Figure 1. The OtoSense system.
Anyone familiar with the necessity of maintaining a mechanical machine knows how important the sounds and vibrations it makes are. Proper machine health monitoring through sound and vibrations can cut maintenance costs in half and double the lifetime. Implementing live acoustic data and analysis is another important approach for condition-based monitoring (CbM) systems.
We can learn what the normal sound of a machine is. When the sound changes, we identify it as abnormal. Then we may learn what the problem is so that we can associate that sound with a specific issue. Identifying anomalies takes a few minutes of training, but connecting sounds, vibrations, and their causes to perform diagnostics can take a lifetime. There are experienced technicians and engineers with this knowledge, but they are a scarce resource. Instinctively recognizing a problem from sound alone can be difficult, even with recordings, descriptive frameworks, or in-person training with experts.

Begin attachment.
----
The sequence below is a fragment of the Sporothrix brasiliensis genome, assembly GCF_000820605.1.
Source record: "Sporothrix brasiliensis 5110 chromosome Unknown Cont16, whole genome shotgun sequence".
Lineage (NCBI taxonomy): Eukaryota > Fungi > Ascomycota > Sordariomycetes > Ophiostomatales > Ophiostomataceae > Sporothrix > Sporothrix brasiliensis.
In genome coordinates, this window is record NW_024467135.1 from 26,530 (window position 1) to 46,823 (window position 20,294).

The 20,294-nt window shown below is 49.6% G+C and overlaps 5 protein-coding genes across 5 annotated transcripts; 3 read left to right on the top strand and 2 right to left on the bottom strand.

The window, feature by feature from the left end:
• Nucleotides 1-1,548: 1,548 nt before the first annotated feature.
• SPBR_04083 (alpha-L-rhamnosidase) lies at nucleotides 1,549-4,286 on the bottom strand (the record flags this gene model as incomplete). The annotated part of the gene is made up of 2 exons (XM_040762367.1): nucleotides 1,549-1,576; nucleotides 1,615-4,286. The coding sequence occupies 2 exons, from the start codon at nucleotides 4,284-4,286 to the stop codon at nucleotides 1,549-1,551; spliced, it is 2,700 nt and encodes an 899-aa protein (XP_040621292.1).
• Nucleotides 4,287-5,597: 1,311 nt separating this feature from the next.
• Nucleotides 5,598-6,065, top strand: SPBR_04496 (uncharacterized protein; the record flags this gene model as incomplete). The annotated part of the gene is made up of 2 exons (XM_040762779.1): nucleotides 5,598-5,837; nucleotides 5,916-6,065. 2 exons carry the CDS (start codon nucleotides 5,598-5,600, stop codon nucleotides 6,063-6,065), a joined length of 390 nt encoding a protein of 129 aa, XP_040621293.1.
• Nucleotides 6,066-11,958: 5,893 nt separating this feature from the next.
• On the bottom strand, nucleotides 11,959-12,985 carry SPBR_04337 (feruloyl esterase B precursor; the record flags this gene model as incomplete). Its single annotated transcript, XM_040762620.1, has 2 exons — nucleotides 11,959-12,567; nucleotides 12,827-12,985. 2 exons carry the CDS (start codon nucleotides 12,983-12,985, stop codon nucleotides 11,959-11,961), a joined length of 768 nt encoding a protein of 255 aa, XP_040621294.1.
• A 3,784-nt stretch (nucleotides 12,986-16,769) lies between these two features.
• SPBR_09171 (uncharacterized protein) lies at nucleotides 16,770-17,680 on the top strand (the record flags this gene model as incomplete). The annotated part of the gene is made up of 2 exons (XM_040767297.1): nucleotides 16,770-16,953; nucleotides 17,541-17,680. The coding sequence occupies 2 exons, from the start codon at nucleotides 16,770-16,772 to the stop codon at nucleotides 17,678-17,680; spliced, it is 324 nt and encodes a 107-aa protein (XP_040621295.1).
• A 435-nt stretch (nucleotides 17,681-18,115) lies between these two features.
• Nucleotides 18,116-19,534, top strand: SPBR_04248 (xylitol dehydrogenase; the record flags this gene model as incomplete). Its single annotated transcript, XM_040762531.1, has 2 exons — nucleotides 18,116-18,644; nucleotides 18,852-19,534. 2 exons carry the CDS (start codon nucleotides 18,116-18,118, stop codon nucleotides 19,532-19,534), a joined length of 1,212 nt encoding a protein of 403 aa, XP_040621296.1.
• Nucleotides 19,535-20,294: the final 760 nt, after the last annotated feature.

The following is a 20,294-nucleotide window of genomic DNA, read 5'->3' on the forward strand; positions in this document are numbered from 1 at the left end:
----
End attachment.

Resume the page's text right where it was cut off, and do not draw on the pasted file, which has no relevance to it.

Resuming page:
Because of this, our team at Analog Devices has spent the last 20 years on understanding how humans make sense of sounds and vibrations. Our objective was to build a system able to learn sounds and vibrations from a machine and decipher their meaning to detect abnormal behavior and to perform diagnostics. This article details the architecture of OtoSense, a machine health monitoring system that enables what we call computer hearing, which allows a computer to make sense of the leading indicators of a machine’s behavior: sound and vibration.
This system applies to any machine and works in real time with no network connection needed. It has been adapted for industrial applications and it enables a scalable, efficient machine health monitoring system.
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